I think they just, they’ve just been through a hard time. They’ve been through difficult times and they, that was how they lived, you know, they, they, they, yeah, I dunno. It was, it was, it’s a tricky one. It’s a [00:17:00] difficult one to talk about because these things obviously really sort of in your face when you’re there.

And, you know, I got, I got actually chucked in a room and hold for three days in one village and. I got Tracy to a stage where I was trying to obviously the good person all the time and treat them well. And it was just, I was just real suspicion and real sort of, yeah, we all sort of hostility in, in, in some of the areas.

And I think about why is it happening? And. Focus on the fact that they have been through a difficult time. And I shouldn’t really be walking through the village. I am classed as being obviously, maybe a fret to their village. They don’t know who I am. They don’t know why I’m there. They can’t speak the same language as me.

They can’t understand why I’d be there to sort of put myself into these modes every time that I was getting hot [00:18:00] hostility to send, obviously to them, sort of. Yeah. Justify why, why I was getting treated maybe the way I was just sort of be patient with them and get through them times. And then, you know, the good times when I was getting treated really, really well, obviously magnified because of the difficult times I’ve had in different areas and things like that.

If that was sort of motivated you to sort of keep going when you had these hard, hard times. Yeah, I think you get to the stage where you put yourself through real difficult moments, and then you do have an incentive to sort of then say, right, I’m going to reach this place tomorrow. And if I just keep putting off in a really nice area where I can get some food or I can relax and I can not compete around sort of, you know, maybe a, a nicer environment and potential.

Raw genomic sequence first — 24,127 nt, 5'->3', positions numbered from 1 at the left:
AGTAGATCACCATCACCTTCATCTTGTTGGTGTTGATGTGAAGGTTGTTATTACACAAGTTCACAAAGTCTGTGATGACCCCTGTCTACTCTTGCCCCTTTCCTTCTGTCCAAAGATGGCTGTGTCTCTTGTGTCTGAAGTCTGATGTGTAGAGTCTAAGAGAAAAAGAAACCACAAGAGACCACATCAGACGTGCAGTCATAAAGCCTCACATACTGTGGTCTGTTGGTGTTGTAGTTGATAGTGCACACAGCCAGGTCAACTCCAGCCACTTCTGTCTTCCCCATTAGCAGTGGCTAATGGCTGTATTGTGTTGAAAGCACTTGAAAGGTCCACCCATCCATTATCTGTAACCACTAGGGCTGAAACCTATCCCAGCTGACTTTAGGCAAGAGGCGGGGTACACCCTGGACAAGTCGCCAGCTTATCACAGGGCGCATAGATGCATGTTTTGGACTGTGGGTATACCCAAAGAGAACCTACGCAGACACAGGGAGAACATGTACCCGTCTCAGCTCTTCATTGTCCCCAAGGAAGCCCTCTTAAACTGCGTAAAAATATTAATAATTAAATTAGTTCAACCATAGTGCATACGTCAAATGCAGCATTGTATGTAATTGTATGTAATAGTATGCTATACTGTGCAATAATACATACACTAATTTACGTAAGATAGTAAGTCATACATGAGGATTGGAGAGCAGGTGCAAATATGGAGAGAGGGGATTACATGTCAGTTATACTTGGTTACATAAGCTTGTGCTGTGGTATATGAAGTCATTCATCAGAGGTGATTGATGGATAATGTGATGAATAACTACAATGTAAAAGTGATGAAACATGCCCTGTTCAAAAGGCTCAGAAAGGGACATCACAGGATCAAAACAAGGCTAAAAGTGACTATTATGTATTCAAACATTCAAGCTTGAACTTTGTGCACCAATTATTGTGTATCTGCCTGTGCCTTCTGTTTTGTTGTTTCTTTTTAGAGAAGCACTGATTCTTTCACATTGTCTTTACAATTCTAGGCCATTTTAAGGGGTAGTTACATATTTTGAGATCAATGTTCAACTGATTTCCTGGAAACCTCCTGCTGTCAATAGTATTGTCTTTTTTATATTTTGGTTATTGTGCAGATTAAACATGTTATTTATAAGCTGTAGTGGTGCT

Yeah. There was those incentives. One of the strange things that. Even myself, [00:19:00] myself, Tim, and I’m on the boat with he, he walked The Gambia river with me. So he’s also an Explorer type of person as well. But we, we always used to give ourselves an incentives of getting into a place where, how to shop, you know, just to, just to shop.

And then if they had any kind of culture drinks, that would be our, that would be our biggest. That was strangely our biggest incentive, a cold drink, anywhere that had a fridge in any way that. Because we, we literally just drink hot river water the whole time. It was just river water every day, you know, and if we saw a shop renew, there might be a shop in a village or a little town that we’d be like, right.

There’s a shop two days time, we’re going to beat your shop. There’s going to be a fridge. We’re going to get, you know, copious amounts of cold drinks. And that happened quite a few times. It seems like a really bizarre reason to have an incentive, but it became something that was so important, [00:20:00] which I guess if you look at the Western world, who’s got all these material objects that we focus on, that might’ve been part of it, you know, I might be thinking, well, I can have a Coca Cola or whatever it is, but it was just, it was just very bizarre.

I think I’m on one of our last podcast, I was sort of talking about a trip I did. And there was a time where in 2012, when I was cycling, I ended up staying in, sleeping in the loos. And it was purely because it had electricity and a basin. And for like four weeks, I’d been sort of camping and a shirt and everything, and say the idea of having fresh running water and a light.